Guest post by Dr. Jun Seita: A simple proposal to make STAP protocols clearer

By Jun Seita, M.D., Ph.D.

Institute for Stem Cell Biology and Regenerative Medicine, Stanford University School of Medicine


Detection of a GFP signal driven by the Oct3/4 promoter was extensively used to define STAP cells in the original STAP papers [1, 2] and similar approaches have been employed by many third-party attempts to reproduce STAP cells. On the other hand, it is well known that stressed and/or damaged cells harbor significant auto-fluorescence. This is particularly pertinent to the case of STAP cells, because the various stresses applied to cells may themselves induce cellular autofluorescence independent of Oct3/4-GFP reporter activation. Neither flow cytometry nor a fluorescent microscope can distinguish the origin of an observed fluorescent signal, e.g. GFP. Rather such equipment only measures the intensity of a photon within a certain range of wavelengths, as determined by light source and filters used. Distinguishing an authentic Oct3/4-GFP signal from auto-fluorescence is the critical first step to reproduce STAP cells. Thus, just following the original and updated protocol [3] provided by the authors is insufficient to lend confidence to the claim that low-pH treatment converts terminally differentiated cells into Oct3/4-GFP expressing cells.

As a stem cell biologist who totally relies on flow-cytometry technology, I’d like to propose one major addition to the protocol.

Please process cells isolated from wild-type mice in parallel with cells from Oct3/4-GFP transgenic mice all the way through the experiment and analyze them exactly side-by-side.

All other factors should be identically matched, namely background strain; age; gender of mice; low-pH treatment; and the subsequent culture process. This is the only negative control that can definitely distinguish an authentic Oct3/4-GFP signal from auto-fluorescence. This strategy named Fluorescence-minus-one (FMO) control is the most reliable way to define the boundary between positive and negative cells in modern flow-cytometry [4]. Non-stress-treated but cultured cells are not apropos for this purpose because the spectrum and intensity of auto-fluorescence varies based on the condition of the cells. Moreover, this is an addition, not a modification of the protocol, and thus the body of the original protocol remains intact.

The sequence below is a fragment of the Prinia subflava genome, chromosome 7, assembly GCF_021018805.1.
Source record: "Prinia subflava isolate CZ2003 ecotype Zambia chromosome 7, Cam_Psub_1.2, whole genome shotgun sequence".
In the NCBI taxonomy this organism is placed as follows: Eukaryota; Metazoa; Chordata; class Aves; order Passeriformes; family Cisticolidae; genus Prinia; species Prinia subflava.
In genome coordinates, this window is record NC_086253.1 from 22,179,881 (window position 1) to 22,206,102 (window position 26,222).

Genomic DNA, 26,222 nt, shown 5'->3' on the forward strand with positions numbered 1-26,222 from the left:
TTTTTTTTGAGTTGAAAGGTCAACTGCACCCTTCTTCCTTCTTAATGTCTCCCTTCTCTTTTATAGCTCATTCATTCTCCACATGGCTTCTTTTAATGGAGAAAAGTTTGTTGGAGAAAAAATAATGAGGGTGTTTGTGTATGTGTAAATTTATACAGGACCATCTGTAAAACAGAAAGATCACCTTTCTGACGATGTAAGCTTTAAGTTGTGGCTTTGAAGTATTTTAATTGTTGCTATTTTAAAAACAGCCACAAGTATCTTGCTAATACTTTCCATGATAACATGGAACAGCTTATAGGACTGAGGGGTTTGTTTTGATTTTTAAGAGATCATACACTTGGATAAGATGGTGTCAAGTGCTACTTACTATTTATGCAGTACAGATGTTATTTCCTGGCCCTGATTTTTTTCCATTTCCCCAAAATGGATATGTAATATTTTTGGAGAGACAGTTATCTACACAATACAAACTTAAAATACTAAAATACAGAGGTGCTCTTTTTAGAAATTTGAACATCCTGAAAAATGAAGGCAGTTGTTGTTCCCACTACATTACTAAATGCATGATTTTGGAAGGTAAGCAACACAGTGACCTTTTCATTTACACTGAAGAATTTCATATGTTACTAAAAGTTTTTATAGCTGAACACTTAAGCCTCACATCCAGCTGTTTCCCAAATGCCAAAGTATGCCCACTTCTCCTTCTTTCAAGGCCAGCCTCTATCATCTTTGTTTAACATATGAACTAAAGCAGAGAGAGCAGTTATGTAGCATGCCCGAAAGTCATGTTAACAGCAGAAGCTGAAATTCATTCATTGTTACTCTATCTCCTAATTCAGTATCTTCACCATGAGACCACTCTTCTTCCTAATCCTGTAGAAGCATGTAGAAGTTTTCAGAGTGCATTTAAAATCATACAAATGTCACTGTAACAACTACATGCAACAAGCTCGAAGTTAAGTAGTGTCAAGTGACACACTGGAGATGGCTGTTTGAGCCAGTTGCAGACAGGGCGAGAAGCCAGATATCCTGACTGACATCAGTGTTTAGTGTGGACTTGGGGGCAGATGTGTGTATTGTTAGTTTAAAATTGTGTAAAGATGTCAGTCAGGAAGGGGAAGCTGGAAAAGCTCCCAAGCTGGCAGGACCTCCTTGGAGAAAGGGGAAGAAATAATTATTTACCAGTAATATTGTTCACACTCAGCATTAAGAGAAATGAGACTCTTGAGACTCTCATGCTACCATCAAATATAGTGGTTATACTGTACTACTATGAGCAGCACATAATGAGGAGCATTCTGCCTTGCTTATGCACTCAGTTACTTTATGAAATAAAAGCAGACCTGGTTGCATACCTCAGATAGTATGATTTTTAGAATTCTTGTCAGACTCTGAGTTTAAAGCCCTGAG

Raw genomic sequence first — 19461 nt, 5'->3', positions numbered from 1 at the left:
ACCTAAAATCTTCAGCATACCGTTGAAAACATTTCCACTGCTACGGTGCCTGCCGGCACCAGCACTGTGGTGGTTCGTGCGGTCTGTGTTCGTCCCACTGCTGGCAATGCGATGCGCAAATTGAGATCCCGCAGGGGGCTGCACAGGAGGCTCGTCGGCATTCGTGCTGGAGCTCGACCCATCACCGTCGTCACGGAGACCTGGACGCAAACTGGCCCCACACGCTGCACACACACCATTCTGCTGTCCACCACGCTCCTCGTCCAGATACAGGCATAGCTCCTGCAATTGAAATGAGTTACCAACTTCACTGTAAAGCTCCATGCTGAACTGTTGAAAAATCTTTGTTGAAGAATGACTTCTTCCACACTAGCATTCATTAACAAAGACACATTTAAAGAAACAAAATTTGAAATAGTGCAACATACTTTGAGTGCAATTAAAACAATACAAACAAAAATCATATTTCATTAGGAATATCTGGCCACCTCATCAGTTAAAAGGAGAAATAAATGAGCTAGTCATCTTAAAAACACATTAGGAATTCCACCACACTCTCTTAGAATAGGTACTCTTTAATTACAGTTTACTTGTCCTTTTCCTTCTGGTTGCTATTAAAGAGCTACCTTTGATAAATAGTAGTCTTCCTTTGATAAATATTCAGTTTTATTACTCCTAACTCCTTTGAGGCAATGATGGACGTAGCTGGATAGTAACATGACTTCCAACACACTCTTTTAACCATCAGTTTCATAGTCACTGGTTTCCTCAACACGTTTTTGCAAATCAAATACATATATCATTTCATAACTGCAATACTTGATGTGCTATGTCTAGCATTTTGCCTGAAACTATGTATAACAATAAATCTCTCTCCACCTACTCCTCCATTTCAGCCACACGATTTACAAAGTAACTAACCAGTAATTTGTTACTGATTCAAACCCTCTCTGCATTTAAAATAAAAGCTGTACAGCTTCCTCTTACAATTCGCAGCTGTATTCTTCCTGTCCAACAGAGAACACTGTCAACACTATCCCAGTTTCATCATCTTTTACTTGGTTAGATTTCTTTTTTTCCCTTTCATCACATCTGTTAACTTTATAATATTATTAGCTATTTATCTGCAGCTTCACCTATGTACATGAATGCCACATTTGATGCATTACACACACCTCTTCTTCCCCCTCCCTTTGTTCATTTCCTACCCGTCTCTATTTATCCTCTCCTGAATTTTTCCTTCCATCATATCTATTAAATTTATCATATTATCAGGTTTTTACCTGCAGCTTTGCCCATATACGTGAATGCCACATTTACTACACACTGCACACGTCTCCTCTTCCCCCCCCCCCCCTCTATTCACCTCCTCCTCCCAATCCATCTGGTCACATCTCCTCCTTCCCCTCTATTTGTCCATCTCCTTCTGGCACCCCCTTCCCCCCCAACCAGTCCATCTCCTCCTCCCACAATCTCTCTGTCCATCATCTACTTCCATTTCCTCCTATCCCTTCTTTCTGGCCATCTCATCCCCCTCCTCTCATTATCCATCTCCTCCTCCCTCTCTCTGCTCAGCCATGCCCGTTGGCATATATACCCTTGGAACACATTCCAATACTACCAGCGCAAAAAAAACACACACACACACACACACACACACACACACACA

The flow-cytometry data presented in Extended Data Figure 5g of the Nature letter [2] suggest that some controls relating to flow-cytometry might need to be revisited throughout the STAP studies and it might be worth determining other factors that need to be matched. Each sample should be analyzed using the exact same acquisition parameters on the flow-cytometer. The voltage setting of the photomultiplier tubes (which define acquisition sensitivity) and compensation parameters should be optimized and fixed before commencing analysis, and should not be adjusted between samples. Also the authors should declare what fluorochrome/fluorescent protein was used in each figure. Referring to the protocols [1-3] provided for what antibodies were employed in the original studies, there are 29 options for anti-CD90 from eBioscience, 22 options for anti-CD19 from Abcam, 4 options for anti-CD34 from Abcam, and 6 options for anti-Integrin alpha 7 from R&D Systems. The ambiguity over what exact antibodies were precisely used makes it challenging to reproduce the authors’ exact procedures. Also since many fluorochromes/fluorescent proteins have emission spectra that are wider than the filters for a particular detector, one always needs to deal with spillover of fluorescence into adjacent detectors by a method known as “compensation”. Perfectly compensating for spillover for certain complex combinations of distinct fluorescent emissions can be quite challenging, e.g. simultaneous analysis of GFP, PE and auto-fluorescence. Thus it is very important to know what combination of fluorochromes/fluorescent proteins were used to interpret the presented flow-cytometry plot in the figure. If one is not familiar with voltage setting, compensation, choice of combination of fluorochromes, or FMO, it is highly recommended to consult with flow-cytometry experts in your flow-cytometry core facility.